The U.S. Department of Justice (DoJ) has received two more guilty pleas from individuals involved in a fraudulent scheme fueled by cryptocurrency, the DoJ said in a press release on 11 June.

According to the announcement, 15 people have pleaded guilty so far for their involvement in a racketeering ring and cyber fraud scheme, which have defrauded millions of dollars from U.S. citizens, with four of the pleas taking place in the last 24 days. On 11 June the DoJ received the most recent pleas, for one count of RICO conspiracy each, from Romanian nationals Liviu-Sorin Nedelcu and Bogdan-Stefan Popescu, the latter being the ringleader of the operation and owner of a car wash in Bucharest.

Per the release, in 2013 the syndicate started posting fake ads on sites such as eBay and Craigslist, for goods that did not exist. Most often, the group used stolen identities and pretended to be U.S. military personnel looking to sell their goods before a tour of duty. Upon receiving payment, the group would convert the funds into cryptocurrency, usually Bitcoin, and launder it through a Romanian cryptocurrency platform CoinFlux.


Assistant Director Michael D’Ambrosio, U.S. Secret Service, Office of Investigations said in the press release:

“Through the use of digital currencies and trans-border organizational strategies, this criminal syndicate believed they were beyond the reach of law enforcement. However, as this successful investigation clearly illustrates, with sustained, international cooperation, we can effectively hold cyber criminals accountable for their actions, no matter where they reside.”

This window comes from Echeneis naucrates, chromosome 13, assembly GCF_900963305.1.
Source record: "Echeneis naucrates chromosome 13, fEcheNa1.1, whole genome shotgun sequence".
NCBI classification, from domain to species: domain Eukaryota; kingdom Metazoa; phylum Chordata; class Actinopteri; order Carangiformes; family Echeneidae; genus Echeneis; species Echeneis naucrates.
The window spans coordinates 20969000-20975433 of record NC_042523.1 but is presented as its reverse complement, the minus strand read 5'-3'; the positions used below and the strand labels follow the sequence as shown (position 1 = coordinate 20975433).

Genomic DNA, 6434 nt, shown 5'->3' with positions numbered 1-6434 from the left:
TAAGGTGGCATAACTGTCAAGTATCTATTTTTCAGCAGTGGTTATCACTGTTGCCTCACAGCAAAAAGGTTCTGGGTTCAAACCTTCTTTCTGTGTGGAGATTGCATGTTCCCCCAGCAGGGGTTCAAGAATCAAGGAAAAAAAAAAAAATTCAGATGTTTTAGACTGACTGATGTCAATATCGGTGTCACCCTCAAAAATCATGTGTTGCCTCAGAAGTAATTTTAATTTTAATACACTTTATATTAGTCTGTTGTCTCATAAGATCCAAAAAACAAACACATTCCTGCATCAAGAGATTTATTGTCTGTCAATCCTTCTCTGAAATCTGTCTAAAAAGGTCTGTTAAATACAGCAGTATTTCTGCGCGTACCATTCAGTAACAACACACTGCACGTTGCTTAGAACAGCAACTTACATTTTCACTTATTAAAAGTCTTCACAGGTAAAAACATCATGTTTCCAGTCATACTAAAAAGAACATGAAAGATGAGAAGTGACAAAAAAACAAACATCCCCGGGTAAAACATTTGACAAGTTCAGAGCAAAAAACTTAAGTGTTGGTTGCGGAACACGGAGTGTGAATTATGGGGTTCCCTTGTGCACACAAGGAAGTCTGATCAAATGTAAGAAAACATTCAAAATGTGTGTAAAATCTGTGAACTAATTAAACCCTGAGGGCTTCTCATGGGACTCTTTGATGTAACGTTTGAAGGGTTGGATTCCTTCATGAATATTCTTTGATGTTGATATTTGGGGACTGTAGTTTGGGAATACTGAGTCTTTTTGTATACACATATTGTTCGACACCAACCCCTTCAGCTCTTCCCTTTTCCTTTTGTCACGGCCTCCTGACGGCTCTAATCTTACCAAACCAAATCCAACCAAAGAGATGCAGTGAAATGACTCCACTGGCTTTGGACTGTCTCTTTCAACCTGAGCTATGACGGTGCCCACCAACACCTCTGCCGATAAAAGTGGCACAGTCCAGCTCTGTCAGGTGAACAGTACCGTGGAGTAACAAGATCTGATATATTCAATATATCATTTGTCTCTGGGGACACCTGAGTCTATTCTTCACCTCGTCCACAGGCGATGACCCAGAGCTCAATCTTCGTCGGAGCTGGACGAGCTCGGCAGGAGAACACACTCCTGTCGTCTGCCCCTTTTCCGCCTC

The 33 year old Vlad-Calin Nistor, founder and operator of CoinFlux, pleaded guilty to one count of RICO conspiracy back in May 2020. Under the orders of Popescu, Nistor would use CoinFlux to exchange the illicit funds out of bitcoin and into the local currency, and then send it to selected bank accounts, usually created under the names of Popescu’s employees and family members. According to the DoJ, Nistor laundered over $1.8 million worth of Bitcoin, despite “knowing that the Bitcoin represented the proceeds of illegal activity”.

Nistor was arrested in Romania back in December 2018 through an international warrant on charges of money laundering, fraud, and involvement in organized crime. Less than a month later, he was extradited to the United States, with his lawyers arguing to the Romania’s Court of Appeal that he had no way of knowing that the Bitcoin came from criminal proceeds. Five days after his arrest, CoinFlux’s Twitter account said the exchange is in “the unpleasant situation to temporarily stop any digital currency exchanges”.